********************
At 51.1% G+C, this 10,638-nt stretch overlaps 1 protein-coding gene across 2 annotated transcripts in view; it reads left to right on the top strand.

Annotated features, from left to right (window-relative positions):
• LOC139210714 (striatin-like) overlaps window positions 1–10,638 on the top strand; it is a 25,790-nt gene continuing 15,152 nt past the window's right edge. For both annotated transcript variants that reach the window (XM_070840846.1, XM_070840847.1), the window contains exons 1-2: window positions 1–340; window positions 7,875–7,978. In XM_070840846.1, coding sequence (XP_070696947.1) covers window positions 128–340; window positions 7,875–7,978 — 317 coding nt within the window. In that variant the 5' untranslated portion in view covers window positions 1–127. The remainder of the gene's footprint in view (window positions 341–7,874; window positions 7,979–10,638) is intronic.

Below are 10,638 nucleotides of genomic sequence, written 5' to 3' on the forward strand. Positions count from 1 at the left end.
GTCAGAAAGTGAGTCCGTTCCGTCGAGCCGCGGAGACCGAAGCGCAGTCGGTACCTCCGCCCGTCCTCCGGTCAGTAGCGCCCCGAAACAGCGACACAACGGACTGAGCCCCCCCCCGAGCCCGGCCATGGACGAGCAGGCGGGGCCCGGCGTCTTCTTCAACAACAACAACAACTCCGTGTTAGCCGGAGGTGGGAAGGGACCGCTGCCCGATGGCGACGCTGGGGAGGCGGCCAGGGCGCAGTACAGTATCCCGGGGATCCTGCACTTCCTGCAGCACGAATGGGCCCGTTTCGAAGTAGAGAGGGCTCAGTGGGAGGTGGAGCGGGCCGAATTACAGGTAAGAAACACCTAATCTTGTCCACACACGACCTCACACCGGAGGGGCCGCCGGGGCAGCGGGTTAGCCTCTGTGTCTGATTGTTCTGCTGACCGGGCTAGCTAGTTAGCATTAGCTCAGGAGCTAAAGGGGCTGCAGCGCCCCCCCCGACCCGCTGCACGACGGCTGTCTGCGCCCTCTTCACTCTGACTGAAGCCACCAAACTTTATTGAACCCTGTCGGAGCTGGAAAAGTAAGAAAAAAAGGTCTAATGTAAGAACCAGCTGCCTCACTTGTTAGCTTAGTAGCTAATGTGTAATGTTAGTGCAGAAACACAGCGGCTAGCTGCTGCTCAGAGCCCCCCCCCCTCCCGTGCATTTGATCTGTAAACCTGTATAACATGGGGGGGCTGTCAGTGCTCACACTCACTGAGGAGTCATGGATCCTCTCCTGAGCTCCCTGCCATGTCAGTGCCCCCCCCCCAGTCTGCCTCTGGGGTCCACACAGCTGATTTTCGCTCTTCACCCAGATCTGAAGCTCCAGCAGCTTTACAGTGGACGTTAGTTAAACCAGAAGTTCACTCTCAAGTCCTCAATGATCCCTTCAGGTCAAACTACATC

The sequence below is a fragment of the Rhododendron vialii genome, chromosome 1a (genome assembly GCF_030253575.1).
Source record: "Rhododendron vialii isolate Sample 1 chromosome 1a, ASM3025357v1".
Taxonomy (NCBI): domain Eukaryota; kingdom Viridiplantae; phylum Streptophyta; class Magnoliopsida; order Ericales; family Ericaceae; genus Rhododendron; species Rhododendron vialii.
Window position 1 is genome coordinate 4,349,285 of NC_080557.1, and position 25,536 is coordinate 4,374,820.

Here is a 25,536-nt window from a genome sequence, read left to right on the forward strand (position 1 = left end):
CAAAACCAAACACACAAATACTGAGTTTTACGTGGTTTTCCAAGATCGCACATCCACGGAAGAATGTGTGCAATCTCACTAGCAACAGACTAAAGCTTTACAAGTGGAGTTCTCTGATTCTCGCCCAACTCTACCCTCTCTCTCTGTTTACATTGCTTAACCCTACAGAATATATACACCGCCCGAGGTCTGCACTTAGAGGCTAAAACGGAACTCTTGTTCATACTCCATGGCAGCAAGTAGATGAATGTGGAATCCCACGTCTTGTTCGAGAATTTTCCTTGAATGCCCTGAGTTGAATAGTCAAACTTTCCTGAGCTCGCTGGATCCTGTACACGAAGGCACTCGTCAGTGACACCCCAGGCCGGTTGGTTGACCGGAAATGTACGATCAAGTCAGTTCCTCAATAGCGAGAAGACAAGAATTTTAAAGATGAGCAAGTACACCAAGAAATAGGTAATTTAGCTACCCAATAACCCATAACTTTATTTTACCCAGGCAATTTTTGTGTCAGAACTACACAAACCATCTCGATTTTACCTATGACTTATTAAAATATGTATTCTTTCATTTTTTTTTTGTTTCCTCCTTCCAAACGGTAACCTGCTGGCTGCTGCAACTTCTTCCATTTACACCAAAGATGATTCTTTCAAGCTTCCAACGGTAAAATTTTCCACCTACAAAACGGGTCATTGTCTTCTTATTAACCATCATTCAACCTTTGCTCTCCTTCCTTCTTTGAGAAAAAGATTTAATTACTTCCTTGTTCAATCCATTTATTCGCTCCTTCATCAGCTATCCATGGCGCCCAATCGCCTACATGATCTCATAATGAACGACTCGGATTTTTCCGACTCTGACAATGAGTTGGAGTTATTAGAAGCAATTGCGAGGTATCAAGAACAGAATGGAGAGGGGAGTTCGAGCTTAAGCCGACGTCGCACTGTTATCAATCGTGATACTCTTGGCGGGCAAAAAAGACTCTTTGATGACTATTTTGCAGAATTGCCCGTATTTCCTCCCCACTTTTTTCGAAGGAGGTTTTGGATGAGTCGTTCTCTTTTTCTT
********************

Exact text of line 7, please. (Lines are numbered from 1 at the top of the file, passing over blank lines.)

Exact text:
Source record: "Rhododendron vialii isolate Sample 1 chromosome 1a, ASM3025357v1".